For Photographers: How to Combine Study and Favorite Occupation

Multitasking is an overestimated skill. When you focus on multiple things at once, you risk your success in any of them. When you study, in particular, it’s dangerous to stay regularly committed to a hobby. That’s why so many photography lovers put their passion on hold during secondary and tertiary education.

But let’s look at it this way: most students have to work anyway. How about turning photography into an actual occupation? If you have a natural talent and you’re willing to invest some extra time in learning and practice, this hobby can bring you some money. The important thing is not to forget about your studies at any moment.

Tips: How to Be a Photographer and a Student at the Same Time

  1. Have a Plan

This seems like such a mainstream tip that’s included in every “how to” article. But it’s the foundation to success. When you start planning and following your goals, you’ll feel like there’s enough time to achieve more than you thought was possible.

Start with your big goals. You want to complete your studies within a given timeline, and you want to become a successful photographer in the meantime. What does “a successful photographer” mean to you? Do you want to become an Instagram master with more than 100K followers? Make that goal precise.

Then, break down your big goals to yearly, monthly, weekly, and daily achievements. When you have small goals that progress towards the big ones, it will be possible to fit them in a daily plan. They will seem realistic. It won’t be a problem to attend classes, take a few photos and edit them, complete your homework, and publish the photographs to Instagram.

The important thing is to follow the plan!

  1. Combine Study and Photography Like a Professional

Did you know what professional photographers do when they have a lot of tasks during the day, but at the same time they are studying at university? They combine their studies and their hobby by entrusting their university tasks to content writing professionals. At the beginning of their studies (first one or two years), there are not too many tasks and they are quite realistic to do them on their own, without help. But, as soon as it comes to such important tasks as writing a dissertation, then they can’t combine them, because a dissertation is a very time-consuming task. Fortunately, you can get EduBirdie dissertation help and other help with content writing tasks from experts. The service will also help you save time on other heavy tasks (term paper, thesis, etc.) and devote more time to your favorite hobby. In conclusion: it is very easy to combine study and photography.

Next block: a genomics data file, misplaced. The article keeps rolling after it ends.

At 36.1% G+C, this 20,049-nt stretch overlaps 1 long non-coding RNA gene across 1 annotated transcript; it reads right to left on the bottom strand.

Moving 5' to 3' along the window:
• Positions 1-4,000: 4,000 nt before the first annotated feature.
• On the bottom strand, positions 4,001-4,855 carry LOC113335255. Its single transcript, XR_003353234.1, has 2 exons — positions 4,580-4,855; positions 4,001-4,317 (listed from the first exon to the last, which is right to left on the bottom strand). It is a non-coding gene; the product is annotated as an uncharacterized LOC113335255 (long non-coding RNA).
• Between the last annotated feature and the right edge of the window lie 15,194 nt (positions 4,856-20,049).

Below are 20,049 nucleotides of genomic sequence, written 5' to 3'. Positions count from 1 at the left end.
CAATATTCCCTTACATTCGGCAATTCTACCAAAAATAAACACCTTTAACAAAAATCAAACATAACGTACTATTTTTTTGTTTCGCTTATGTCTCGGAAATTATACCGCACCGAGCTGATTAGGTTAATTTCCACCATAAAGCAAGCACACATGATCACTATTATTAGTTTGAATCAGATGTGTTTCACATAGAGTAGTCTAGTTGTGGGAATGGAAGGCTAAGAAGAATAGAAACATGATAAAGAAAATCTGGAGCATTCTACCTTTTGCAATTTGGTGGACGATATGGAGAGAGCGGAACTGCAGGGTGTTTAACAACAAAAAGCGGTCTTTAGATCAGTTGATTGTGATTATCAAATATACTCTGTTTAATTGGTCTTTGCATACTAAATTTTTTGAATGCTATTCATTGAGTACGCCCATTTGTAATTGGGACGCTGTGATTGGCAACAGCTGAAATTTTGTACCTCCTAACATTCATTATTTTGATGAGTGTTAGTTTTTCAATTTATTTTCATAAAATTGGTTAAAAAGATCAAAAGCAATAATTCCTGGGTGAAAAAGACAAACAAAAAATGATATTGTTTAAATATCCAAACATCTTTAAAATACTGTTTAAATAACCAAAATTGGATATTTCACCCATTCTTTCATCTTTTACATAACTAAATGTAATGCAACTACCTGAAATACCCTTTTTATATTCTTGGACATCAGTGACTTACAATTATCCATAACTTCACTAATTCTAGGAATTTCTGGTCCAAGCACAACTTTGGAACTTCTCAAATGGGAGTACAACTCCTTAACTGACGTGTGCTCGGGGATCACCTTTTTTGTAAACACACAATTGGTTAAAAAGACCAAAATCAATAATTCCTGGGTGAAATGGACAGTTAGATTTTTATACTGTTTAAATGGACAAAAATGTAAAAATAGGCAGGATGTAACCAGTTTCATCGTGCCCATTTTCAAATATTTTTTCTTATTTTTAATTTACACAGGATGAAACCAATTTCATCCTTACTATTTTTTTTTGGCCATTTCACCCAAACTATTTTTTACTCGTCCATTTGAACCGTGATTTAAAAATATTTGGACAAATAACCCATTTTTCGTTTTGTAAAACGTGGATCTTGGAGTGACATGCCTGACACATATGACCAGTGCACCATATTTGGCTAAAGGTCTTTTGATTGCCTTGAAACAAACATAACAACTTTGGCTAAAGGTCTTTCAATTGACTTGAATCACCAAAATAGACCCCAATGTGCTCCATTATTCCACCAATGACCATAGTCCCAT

1. Follow a Small Business Course

Do you have the option to take a small business course at college? Photography is a business, and you have to treat it that way if you want to turn it into an occupation. You go to college anyway, so you’ll choose a course that contributes towards your photography goals and get the credits as well. It’s a win-win situation!

A small business course will teach you how to develop and follow a strategy, do market research, create a successful marketing campaign, and more.

  1. Consider Part-Time Studies

If you want to treat photography not only as a hobby, but as an occupation, you can consider the option of part-time studies. They have a different level of commitment when compared to full-time studies, but the degree is essentially the same.

As a full-time student, you have to spend at least 12 hours per week in class. That doesn’t include the time necessary for completing assignments and studying for exams. Part-time studies require much less time spent in class. You’ll still have to complete coursework and study. However, you’ll have more space to focus on another important aspect of your life: photography!

Balance Between Responsibilities!

When you want to work as a photographer and study at the same time, you’ll have two main priorities in your life. They are both equally important, so you’ll have to treat them that way.

It’s okay to put photography in the background during exam week, and it’s okay to study less when you have an important shoot going on. But in the long term, your focus should be equally balanced between the two goals. You’ll achieve that by making a detailed plan and turning it into daily goals.

This means that you’ll have less time in your life for hobbies, movies, and parties. But you can still fit those activities in your plan if you’re organized enough!

BIO: Cory Shilling loves to-do lists! The ultimate goals in life can be achieved with proper planning and ongoing organization. Cory shares tips and tricks on how to make your life more productive.

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